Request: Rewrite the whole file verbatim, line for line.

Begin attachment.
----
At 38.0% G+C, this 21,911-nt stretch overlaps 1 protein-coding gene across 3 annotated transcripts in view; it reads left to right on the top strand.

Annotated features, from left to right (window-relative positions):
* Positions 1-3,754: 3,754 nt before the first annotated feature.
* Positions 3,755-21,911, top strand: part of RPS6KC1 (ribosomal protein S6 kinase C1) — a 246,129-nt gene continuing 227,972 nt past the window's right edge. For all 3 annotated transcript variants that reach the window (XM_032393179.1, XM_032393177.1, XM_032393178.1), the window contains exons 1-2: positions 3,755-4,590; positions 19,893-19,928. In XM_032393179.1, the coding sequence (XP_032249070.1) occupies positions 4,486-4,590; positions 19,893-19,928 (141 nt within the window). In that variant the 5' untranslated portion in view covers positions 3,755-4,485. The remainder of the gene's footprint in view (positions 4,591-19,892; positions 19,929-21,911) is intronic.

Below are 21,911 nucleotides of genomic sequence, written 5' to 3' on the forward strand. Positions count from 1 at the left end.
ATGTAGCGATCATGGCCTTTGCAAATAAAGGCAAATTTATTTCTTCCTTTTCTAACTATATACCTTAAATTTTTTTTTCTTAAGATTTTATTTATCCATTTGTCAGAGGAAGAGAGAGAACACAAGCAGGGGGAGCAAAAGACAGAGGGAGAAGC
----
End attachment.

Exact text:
At 38.0% G+C, this 21,911-nt stretch overlaps 1 protein-coding gene across 3 annotated transcripts in view; it reads left to right on the top strand.

Annotated features, from left to right (window-relative positions):
* Positions 1-3,754: 3,754 nt before the first annotated feature.
* Positions 3,755-21,911, top strand: part of RPS6KC1 (ribosomal protein S6 kinase C1) — a 246,129-nt gene continuing 227,972 nt past the window's right edge. For all 3 annotated transcript variants that reach the window (XM_032393179.1, XM_032393177.1, XM_032393178.1), the window contains exons 1-2: positions 3,755-4,590; positions 19,893-19,928. In XM_032393179.1, the coding sequence (XP_032249070.1) occupies positions 4,486-4,590; positions 19,893-19,928 (141 nt within the window). In that variant the 5' untranslated portion in view covers positions 3,755-4,485. The remainder of the gene's footprint in view (positions 4,591-19,892; positions 19,929-21,911) is intronic.

Below are 21,911 nucleotides of genomic sequence, written 5' to 3' on the forward strand. Positions count from 1 at the left end.
ATGTAGCGATCATGGCCTTTGCAAATAAAGGCAAATTTATTTCTTCCTTTTCTAACTATATACCTTAAATTTTTTTTTCTTAAGATTTTATTTATCCATTTGTCAGAGGAAGAGAGAGAACACAAGCAGGGGGAGCAAAAGACAGAGGGAGAAGC